Why the Kohl’s Sale Deal Isn’t Over

There’s a big difference between being for sale and somebody trying to buy you.

It’s a distinction that Kohl’s may find out the hard way.

Last week the quasi-department store retailer announced it had ended talks with a potential suitor, The Franchise Group, and that it was no longer for sale. This followed an extended period of upheaval for the chain stretching back to last winter that saw as many as 25 companies express an interest in writing a check and going home with Kohl’s.

Kohl’s says it’s not for sale, but others may believe otherwise.

The Franchise Group, which owns Vitamin Shoppe and several home furnishings banners, was selected as the prospective buyer by Kohl’s management but essentially the deal was never a fit on several levels. For one, Kohl’s was bigger than Franchise and then there’s the fact that Franchise – as its name suggests – was in the business of franchising its nameplates and had little experience actually running retail businesses.

Once its initial offer of $60 a share was reduced to $53, Kohl’s had the grounds to call the whole deal off and take down its For Sale sign.

Hmmmmm. One could almost make the case that the reason Kohl’s selected Franchise in the first place was because it knew the deal would never happen and that they were possibly the acquirer least likely to succeed. It’s a distinctly Machiavellian thought but, hey, it’s possible.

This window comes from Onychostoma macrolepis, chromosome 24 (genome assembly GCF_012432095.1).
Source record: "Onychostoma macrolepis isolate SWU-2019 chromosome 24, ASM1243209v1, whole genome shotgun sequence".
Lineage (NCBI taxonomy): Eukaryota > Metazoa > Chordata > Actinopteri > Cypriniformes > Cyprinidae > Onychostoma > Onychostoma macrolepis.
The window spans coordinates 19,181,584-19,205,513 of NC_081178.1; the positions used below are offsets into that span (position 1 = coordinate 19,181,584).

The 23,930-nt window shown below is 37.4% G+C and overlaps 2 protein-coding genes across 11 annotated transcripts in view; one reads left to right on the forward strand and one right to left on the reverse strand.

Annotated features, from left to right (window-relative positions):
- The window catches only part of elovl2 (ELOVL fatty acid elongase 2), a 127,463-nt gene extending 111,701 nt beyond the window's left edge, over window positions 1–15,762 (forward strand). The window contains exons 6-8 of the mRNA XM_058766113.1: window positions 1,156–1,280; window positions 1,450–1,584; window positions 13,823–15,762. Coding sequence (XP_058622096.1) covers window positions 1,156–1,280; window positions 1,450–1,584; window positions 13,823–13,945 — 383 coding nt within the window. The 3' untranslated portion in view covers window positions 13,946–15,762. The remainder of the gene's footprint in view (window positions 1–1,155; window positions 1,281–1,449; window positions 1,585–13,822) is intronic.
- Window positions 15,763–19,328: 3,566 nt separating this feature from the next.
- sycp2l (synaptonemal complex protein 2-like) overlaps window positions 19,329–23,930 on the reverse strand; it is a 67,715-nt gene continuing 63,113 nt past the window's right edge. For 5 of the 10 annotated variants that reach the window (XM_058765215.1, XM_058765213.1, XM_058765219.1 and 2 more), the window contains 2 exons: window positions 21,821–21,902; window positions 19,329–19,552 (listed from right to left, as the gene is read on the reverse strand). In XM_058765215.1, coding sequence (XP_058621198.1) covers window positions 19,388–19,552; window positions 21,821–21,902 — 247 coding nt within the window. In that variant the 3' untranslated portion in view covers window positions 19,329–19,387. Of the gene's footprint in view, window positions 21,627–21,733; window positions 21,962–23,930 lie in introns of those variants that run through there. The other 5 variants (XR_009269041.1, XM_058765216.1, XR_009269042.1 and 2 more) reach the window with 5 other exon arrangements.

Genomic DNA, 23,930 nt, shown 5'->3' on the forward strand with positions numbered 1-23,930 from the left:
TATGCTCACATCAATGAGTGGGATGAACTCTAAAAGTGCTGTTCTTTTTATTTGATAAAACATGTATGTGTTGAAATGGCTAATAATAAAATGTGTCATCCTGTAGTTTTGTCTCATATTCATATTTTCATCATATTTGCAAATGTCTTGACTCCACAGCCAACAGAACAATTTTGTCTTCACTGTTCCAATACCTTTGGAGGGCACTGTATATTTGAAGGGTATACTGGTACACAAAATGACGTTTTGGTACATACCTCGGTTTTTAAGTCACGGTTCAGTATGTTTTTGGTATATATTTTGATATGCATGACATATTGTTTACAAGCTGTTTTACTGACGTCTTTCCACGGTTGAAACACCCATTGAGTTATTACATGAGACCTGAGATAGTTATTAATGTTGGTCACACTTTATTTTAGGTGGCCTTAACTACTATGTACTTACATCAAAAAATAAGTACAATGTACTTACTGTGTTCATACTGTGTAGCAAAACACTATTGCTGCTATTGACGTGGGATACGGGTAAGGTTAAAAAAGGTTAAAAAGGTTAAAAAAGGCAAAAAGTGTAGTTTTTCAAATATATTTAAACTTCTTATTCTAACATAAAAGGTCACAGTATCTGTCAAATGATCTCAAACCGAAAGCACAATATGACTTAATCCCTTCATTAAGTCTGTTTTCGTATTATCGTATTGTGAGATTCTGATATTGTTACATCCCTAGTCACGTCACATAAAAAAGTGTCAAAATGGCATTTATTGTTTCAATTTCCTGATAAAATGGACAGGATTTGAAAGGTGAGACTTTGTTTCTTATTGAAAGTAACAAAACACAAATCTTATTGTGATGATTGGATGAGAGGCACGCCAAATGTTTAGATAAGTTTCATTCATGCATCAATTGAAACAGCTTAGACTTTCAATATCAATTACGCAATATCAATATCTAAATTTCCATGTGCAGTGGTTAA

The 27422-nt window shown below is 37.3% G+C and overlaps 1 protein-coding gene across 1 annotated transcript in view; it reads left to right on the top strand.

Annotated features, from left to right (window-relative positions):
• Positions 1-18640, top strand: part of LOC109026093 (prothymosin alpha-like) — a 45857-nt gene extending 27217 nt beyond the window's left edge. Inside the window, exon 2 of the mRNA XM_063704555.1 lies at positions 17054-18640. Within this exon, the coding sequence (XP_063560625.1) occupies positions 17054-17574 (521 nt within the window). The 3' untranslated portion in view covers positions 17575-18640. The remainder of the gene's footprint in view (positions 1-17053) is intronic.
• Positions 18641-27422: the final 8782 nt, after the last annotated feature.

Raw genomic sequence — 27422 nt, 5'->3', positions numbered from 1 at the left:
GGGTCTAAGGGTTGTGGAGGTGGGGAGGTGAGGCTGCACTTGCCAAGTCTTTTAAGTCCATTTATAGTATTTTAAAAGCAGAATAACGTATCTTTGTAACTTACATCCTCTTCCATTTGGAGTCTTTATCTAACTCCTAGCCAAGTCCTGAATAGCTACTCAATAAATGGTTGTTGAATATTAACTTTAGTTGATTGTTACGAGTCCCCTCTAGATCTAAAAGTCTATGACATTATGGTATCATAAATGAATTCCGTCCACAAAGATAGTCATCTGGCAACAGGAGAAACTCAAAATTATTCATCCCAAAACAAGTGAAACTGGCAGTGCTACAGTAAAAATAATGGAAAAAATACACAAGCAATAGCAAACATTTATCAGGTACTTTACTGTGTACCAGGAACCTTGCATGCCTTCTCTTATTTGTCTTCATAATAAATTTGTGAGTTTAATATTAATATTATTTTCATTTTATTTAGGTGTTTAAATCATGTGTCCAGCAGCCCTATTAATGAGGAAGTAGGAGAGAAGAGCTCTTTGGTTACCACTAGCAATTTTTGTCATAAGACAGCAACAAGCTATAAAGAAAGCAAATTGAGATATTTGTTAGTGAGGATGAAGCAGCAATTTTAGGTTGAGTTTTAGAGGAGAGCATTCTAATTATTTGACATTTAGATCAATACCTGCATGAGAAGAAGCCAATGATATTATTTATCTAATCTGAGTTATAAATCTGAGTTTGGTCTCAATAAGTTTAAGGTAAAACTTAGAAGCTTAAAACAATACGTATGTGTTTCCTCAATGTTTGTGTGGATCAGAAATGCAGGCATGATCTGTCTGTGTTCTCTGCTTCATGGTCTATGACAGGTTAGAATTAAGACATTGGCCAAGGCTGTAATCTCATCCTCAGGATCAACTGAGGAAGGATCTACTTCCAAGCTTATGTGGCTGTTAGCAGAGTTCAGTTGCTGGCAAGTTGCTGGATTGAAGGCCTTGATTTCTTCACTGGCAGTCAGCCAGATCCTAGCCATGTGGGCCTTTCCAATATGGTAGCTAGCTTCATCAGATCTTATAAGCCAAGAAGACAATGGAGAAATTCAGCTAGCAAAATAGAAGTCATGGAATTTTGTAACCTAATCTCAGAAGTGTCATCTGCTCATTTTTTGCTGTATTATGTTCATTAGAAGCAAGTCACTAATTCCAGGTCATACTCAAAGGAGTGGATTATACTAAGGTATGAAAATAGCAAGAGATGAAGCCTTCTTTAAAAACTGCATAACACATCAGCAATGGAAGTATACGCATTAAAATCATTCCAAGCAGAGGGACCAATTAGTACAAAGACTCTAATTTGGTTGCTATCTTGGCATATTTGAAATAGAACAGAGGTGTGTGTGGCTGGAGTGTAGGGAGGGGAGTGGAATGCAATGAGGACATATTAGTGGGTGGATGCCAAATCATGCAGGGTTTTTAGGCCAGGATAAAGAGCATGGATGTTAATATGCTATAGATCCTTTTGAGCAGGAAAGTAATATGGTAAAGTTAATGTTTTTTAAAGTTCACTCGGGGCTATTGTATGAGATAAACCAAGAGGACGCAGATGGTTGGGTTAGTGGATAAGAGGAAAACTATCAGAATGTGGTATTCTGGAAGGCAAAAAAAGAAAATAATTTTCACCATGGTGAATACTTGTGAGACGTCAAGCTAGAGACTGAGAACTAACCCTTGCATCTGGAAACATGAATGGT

So Kohl’s management now says it will work to bring “shareholder value” in other ways, possibly through the same real estate asset sales that Franchise was suggesting…and that just about everybody outside of these two companies thought was a really rotten idea. They also said they would continue to rebuild Kohl’s business through merchandising initiatives, a process that has produced little in the way of boosts to the company’s stock price. Which, by the way, is off more than half from its year-to-date high and is now way, way below any of the suggested target purchase prices.

But what about the other 24 potential buyers still sitting out there? Let’s not forget that this entire process was not exactly Kohl’s idea to begin with. It was outsiders – private equity players, real estate developers, other retailers and who-knows-who-else – who got this conversation started in the first place. They haven’t gone away and in fact at $27 a share Kohl’s could be a real bargain, its book price at barely $3.5 billion right now, chump change for many of these possible buyers.

If saying you’re no longer for sale was all it took to end corporate takeovers, the business world would be a different place. Literally thousands of companies would still be independent and not part of endless Engulf-and-Devour conglomerates.

Simply put, the saga of who will own Kohl’s is probably not over…far from it. While retailers are falling off the radar these days as acquisition targets there are always companies interested in them. Even with interest rates climbing, there’s still plenty of money out there chasing deals.

What’s the old saying about “It ain’t over until it’s over?” The fat lady may just be getting warmed up on the Kohl’s stage.

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